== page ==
An internal British analysis, first reported by the Guido Fawkes website and confirmed by a U.K. official, claims 28 “wins” for the U.K., 11 for the EU, and 26 areas where the two sides compromised. But, in several cases, what the U.K. describes as a “win” doesn’t accurately compare with both sides’ opening demands.
For Johnson, a deal is both a political victory and a problem. Even though he won a large majority at last year’s election under the slogan “Get Brexit Done,” he still needs Parliament to approve any accord. Many pro-Brexit Tories have waited years for Britain to break free of what they see as the EU’s shackles and are wary of any compromise with the bloc that could limit the U.K.’s freedom of action in future.
An initial version of the document contained a list of pledges made by the 2016 “Vote Leave” pro-Brexit campaign and how the deal fulfilled them, a clear sign of Johnson’s team trying to convince his party that he had delivered his Brexit promises. That section has subsequently been removed.
The document says the U.K. has been able to escape the jurisdiction of the European Court of Justice -- meeting one of the key demands of Conservative euro-skeptics. The U.K. is also claiming victory on issues from trade remedies, to technical barriers to trade and customs facilitation. Fisheries, where the government has agreed to an annual quota system after a five-and-a-half year transition period, is classed as a compromise.
However, a simple tally of the negotiating issues doesn’t account for their overall importance, and some of the issues where the EU is deemed to have “won” are economically sensitive for Britain. Workers in the services industry, which makes up 80% of Britain’s economy, won’t have their professional qualifications automatically recognized in the EU. That means professions such as architecture, accountancy and consulting will be harder to sell in to the bloc.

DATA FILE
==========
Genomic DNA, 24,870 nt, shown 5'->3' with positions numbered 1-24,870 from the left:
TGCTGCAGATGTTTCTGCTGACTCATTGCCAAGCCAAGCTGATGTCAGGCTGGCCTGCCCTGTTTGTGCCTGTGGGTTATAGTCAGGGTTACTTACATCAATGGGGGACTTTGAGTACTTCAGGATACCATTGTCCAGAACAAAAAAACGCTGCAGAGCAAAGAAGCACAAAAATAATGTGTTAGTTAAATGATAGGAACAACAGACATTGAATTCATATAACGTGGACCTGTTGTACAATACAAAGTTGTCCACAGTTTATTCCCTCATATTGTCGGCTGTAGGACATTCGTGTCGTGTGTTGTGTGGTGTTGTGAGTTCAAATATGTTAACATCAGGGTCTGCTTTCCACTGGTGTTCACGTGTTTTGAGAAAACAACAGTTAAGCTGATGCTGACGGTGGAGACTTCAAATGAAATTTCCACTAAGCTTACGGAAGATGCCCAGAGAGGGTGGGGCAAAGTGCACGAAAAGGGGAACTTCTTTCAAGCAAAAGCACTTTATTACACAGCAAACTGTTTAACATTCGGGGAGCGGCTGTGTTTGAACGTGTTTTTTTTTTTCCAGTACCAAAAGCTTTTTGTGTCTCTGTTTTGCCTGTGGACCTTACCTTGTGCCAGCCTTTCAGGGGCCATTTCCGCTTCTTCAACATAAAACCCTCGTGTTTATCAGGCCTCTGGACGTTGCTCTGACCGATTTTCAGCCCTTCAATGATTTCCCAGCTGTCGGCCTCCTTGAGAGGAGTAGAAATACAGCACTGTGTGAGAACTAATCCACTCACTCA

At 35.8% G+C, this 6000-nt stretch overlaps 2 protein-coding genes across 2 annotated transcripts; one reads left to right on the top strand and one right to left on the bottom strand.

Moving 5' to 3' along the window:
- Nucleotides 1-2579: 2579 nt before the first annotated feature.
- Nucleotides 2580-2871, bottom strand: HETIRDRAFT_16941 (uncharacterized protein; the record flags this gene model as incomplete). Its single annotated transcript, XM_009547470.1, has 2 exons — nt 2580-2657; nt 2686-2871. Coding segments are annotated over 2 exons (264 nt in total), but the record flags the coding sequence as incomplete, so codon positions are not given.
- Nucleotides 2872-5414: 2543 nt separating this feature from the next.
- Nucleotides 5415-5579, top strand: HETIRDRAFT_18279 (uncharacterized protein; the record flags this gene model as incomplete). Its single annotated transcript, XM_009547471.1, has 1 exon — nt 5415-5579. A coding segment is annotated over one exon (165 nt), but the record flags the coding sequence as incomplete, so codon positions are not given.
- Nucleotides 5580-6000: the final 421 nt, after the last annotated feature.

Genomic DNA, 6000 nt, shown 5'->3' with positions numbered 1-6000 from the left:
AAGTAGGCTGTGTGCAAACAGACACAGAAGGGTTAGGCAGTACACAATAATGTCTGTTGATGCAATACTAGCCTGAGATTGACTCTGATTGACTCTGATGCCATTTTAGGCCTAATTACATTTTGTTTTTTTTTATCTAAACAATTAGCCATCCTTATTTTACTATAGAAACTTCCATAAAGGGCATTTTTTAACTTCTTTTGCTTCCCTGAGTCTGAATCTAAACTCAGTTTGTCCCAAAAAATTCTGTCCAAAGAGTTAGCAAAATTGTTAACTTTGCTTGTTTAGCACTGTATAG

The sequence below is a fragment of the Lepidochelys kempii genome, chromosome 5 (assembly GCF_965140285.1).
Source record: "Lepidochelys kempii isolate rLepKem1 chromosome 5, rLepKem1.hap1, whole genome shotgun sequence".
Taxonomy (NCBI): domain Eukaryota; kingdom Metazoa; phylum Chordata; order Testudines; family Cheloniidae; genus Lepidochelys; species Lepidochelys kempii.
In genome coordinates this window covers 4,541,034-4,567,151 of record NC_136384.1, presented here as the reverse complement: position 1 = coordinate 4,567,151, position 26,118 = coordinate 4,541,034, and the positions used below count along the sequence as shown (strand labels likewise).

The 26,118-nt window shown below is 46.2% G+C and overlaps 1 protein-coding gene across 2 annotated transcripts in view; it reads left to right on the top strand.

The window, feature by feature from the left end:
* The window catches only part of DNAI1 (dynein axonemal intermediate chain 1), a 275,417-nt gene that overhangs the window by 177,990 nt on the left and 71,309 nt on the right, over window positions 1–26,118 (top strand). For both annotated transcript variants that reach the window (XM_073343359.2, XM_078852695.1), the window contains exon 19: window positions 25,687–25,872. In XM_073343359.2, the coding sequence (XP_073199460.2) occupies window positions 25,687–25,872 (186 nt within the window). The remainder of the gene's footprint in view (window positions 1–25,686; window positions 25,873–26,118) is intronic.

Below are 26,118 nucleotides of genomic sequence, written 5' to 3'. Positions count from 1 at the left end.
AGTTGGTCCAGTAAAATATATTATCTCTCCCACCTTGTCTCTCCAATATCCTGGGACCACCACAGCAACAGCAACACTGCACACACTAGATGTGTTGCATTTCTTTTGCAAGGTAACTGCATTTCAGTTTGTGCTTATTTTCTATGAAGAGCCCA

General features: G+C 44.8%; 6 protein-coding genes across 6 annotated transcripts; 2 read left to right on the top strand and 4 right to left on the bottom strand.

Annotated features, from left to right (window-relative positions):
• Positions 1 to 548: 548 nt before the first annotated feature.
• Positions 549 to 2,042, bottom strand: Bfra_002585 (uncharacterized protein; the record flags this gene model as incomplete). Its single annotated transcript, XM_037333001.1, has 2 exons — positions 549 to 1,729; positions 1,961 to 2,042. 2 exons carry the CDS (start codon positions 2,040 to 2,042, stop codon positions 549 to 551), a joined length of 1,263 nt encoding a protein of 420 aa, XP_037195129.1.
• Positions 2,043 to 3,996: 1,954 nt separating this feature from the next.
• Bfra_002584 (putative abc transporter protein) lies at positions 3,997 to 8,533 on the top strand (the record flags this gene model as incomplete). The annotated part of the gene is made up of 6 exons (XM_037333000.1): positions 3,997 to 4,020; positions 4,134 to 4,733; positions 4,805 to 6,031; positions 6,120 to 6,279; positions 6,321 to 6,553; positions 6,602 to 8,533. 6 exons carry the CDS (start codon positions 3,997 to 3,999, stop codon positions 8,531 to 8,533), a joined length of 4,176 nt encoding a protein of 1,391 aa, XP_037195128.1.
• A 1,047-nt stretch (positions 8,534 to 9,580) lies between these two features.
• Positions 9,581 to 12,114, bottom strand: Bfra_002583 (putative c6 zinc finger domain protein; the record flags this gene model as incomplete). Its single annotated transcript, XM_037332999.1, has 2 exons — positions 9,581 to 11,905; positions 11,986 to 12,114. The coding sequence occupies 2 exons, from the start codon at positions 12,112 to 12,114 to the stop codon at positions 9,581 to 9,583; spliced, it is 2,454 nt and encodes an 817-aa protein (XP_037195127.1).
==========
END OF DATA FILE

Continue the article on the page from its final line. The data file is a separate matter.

The U.K. also won’t get a Japan-style deal for financial services it was looking for, which would have allowed for greater regulatory cooperation. The U.K. industry generates about 7% of Britain’s GDP. But the document claims Britain has avoided the so-called headnote, which would allow the EU to restrict the outsourcing of financial services.
Other areas claimed as a “win” by the U.K. don’t accurately reflect the two sides’ initial negotiating positions. On rules of origin -- which determine what inputs a good must contain to qualify for tariff-free trade -- the U.K. said it has achieved a win by securing so-called bilateral cumulation. That means inputs from both the U.K. and EU count toward the tariff-free threshold. But the U.K.’s opening ask was more ambitious: It wanted inputs from third countries with which it has a free trade agreement, such as Japan or Canada, to be included.
Another area where the U.K. has given ground is on product standards, according to the document. The deal doesn’t include any mutual recognition of conformity assessment, which would have allowed the British to certify goods for the EU market, meaning firms will have to pay the regulatory cost of certification twice if they wish to sell their products in both the U.K. and the bloc. Companies may also have to run separate production lines to comply with separate standards.
JPMorgan Chase & Co.’s chief U.K. economist, Malcolm Barr, offered a different assessment from the British government.
“The EU appears to have secured a deal which allows it to retain nearly all of the advantages it derives from its trading relationship with the U.K., while giving it the ability to use regulatory structures to cherry pick among the sectors where the U.K. had previously enjoyed advantages in the trading relationship,” Barr said in a research note.
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